Trans-Pacific trade talks stagger down to the wire
Pact likely will become key election issue if hammered out before Oct. 19 federal vote
OTTAWA— Negotiations to create a sweeping trade pact involving Canada, the United States, Japan and nine other Pacific Rim nations went down to the wire Sunday as officials met late into the evening in a last-ditch attempt to reach consensus on the outlines of a deal.
It was a roller-coaster of hopes and disappointments at the closed-door talks in Atlanta, where government officials from the would-be partners met for the fifth consecutive day of intense horse-trading.
Stephen Harper had initially planned a Sunday evening appearance in Ottawa to welcome the deal, which his government sees as a potential source of long-term economic growth.
But the Conservative leader’s press conference was put off as word came from Atlanta that the negotiations, which in the afternoon were apparently headed for a successful conclusion, became bogged down again. A technical briefing for media on the expected agreement-in-principle on the Trans-Pacific Partnership (TPP) was also postponed. There was speculation late Sunday that the Atlanta meeting would go over into Monday.
The negotiations, which have been underway for years, took on added now-or-never drama in Atlanta owing to pressure to hammer out a deal before the Oct. 19 federal election here in Canada, which participants realized could lead to a change of government. The looming presidential election cycle in the United States also put pressure on negotiators to overcome their differences on a handful of lingering issues.
A TPP deal, which would reverberate through Canada for years, is likely if completed to feature prominently in the final two weeks of the election campaign. NDP Leader Thomas Mulcair has vowed to protect dairy farmers and autoworkers — two groups that could be affected by the TPP — and has said that if elected to power he would not feel compelled to honour a trade agreement initialled by Harper in the midst of an election campaign. “The NDP, when we form government on Oct. 19, will not be bound by this secret agreement that Mr. Harper has been negotiating,” the NDP leader said in Brantford, Ont.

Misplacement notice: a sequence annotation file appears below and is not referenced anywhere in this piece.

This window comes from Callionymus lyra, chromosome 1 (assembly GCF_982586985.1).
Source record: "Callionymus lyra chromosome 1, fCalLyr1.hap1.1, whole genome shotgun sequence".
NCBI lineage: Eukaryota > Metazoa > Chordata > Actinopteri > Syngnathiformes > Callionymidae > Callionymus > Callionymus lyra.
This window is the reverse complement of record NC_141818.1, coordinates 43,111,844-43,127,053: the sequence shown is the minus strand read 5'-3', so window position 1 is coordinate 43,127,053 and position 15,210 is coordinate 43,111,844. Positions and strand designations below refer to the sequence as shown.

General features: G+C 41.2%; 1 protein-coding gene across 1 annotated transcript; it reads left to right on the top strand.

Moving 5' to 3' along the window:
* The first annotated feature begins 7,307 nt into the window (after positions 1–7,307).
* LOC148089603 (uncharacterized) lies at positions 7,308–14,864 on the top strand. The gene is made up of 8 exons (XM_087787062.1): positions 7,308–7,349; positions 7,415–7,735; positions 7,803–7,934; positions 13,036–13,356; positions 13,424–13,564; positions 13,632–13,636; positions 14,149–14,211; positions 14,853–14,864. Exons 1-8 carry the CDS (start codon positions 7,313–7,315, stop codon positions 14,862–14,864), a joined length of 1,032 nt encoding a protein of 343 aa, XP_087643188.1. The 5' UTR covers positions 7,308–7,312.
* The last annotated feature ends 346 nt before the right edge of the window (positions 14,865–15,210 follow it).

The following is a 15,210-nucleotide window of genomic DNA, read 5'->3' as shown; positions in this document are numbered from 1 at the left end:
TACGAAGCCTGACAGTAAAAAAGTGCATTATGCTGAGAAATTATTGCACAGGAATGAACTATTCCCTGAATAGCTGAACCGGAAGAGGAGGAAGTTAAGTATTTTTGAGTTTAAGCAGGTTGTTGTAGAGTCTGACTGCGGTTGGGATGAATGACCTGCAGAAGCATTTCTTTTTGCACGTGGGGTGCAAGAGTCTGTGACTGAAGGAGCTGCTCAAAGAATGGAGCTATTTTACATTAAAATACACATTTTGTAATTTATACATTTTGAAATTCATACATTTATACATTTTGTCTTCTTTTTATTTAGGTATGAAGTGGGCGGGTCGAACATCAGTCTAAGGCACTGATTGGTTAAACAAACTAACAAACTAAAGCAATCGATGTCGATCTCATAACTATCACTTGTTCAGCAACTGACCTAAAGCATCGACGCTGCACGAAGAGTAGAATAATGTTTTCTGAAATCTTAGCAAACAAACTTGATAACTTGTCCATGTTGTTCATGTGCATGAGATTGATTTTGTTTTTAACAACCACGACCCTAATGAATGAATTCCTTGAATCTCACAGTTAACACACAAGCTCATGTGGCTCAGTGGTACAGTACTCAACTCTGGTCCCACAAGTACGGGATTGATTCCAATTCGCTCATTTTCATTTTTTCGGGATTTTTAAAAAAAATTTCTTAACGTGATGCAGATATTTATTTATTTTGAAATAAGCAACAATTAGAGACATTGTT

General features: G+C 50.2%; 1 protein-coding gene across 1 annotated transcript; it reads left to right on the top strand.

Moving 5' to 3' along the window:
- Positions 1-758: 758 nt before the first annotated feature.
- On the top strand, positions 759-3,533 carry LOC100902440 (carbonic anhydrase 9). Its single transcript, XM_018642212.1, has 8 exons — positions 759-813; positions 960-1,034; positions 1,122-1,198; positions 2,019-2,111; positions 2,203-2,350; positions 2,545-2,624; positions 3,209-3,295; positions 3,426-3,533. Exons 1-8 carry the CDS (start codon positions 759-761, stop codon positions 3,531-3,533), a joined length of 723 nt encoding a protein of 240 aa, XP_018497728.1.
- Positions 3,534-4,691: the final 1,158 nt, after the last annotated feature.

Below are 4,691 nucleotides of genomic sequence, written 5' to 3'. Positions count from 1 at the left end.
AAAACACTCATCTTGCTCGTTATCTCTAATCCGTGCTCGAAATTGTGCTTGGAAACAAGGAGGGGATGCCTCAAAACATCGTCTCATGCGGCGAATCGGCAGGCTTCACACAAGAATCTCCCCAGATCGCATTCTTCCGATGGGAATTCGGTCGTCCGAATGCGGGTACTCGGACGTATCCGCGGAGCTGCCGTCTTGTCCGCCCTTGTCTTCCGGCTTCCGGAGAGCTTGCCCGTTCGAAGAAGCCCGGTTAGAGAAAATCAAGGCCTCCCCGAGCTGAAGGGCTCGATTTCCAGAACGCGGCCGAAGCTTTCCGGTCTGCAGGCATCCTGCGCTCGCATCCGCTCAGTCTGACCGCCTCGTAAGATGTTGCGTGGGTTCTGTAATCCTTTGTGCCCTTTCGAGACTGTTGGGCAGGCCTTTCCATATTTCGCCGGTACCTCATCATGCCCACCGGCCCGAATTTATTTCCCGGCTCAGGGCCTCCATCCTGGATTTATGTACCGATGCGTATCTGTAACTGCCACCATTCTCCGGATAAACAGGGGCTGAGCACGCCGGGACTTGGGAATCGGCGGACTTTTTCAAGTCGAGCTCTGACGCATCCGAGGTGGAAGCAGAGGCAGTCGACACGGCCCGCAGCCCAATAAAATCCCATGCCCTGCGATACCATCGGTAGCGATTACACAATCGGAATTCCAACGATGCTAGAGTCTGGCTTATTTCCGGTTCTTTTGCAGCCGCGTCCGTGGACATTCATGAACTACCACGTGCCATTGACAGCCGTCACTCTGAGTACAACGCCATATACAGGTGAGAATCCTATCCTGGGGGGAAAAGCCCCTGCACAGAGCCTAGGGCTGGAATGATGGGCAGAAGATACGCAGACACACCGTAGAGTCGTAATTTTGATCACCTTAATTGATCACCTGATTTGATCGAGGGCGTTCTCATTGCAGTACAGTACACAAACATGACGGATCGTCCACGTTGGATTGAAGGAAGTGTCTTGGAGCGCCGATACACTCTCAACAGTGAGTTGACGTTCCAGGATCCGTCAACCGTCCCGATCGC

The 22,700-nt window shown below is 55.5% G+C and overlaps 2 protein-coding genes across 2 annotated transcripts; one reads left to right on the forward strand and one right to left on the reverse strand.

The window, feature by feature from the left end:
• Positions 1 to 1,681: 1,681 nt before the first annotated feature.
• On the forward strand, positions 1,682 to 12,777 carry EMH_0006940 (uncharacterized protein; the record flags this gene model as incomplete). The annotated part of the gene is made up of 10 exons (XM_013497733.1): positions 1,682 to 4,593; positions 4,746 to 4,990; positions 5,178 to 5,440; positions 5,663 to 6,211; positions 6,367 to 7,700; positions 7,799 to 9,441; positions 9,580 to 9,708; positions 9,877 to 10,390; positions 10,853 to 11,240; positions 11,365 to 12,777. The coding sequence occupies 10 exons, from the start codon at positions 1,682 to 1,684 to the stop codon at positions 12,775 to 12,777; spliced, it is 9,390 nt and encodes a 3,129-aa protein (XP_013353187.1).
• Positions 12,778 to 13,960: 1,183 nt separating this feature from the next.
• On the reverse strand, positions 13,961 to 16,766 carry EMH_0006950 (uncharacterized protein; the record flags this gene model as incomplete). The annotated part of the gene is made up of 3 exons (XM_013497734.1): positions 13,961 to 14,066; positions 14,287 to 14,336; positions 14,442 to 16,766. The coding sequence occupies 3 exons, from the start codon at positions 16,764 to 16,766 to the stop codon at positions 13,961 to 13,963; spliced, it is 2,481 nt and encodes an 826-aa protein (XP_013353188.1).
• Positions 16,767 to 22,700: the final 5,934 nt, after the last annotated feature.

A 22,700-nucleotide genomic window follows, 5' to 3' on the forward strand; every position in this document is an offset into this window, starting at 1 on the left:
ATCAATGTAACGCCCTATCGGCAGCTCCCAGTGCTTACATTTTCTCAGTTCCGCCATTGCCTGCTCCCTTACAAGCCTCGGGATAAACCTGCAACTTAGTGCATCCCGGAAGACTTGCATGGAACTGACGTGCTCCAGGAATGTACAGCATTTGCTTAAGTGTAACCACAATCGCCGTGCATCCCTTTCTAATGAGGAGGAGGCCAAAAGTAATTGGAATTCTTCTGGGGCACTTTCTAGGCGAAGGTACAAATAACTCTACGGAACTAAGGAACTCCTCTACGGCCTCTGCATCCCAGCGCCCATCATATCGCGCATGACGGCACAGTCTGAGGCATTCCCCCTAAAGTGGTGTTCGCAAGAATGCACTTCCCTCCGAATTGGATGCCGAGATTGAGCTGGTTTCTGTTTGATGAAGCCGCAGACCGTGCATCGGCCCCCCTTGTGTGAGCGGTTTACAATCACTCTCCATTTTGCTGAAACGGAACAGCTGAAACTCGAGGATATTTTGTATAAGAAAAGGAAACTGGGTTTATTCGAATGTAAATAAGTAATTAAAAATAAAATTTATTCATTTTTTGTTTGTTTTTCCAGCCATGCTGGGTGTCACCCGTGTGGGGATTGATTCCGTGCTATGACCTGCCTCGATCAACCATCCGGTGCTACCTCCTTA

Liberal Leader Justin Trudeau has also promised to protect dairy farmers and those in the auto sector but said approval of a TPP deal would depend on what’s actually negotiated.
Campaigning in Brampton, Trudeau said the Liberals favour freetrade deals but would take a long look at any agreement signed by the Conservatives before deciding whether to uphold it.
“We will of course evaluate and look at what’s in the deal,” he said. “The problem is that (Harper) has been secretive and non-transparent in this and we need to make sure that we’re actually creating a trade deal that is good for Canadians.”
Harper has said a TPP agreement would have to be approved in Parliament before coming into force.
Despite hopes of successful outcome in Atlanta Sunday, a few lingering issues — including Canadian dairy — repeatedly delayed a deal announcement.
As a result, a planned news conference to announce the deal was rescheduled from 4 p.m. to 6 p.m., then 8 p.m. and then left unscheduled entirely for the evening — a fitting finale to a ministerial meeting marked by all-night negotiations that was supposed to last two days, then three, then four and was by Sunday in its fifth day.
Harper had planned for a quiet day off the election trail but he ended up consumed by trade talks, being briefed in Ottawa by the negotiating team in Atlanta.
The dynamics delaying the deal were explained by one of the trade ministers involved the 12-country talks. He said a struggle over nextgeneration pharmaceuticals has had a cascading effect on attempts to resolve other issues.
“Look, it’s not done yet,” said Australia’s Andrew Robb.
He explained that the U.S. and Australia had worked all night to resolve their differences on cutting-edge, cell-based medicines and made a breakthrough around 3 a.m.
He said they’d succeeded at establishing a model that bridges the gap between two entrenched positions: the more business-friendly, eightyear patent-style protections the U.S. wants for biologics, and the more patient-and-taxpayer-friendly fiveyear model preferred by Australia and others.
But that caused an uneven ripple effect. Some other countries weren’t pleased with the compromise, and that discussion became more multisided with two or three holdouts remaining, he said.
Canada was not too involved in that skirmish. But the delay, according to Robb, wound up pushing other issues to the back burner until Sunday morning and negotiators were still trying to manage compromises all day.
Insiders say access to Canadian grocery shelves is chief among the outstanding issues. Negotiators have been haggling about how much foreign butter, condensed milk and other dairy products should be allowed into Canada.
That last-minute suspense cast a shadow of uncertainty over what appeared to be a done deal a few hours earlier.
Protesters believe the TPP should not expand to drug monopolies denying life-saving and less expensive alternative drugs.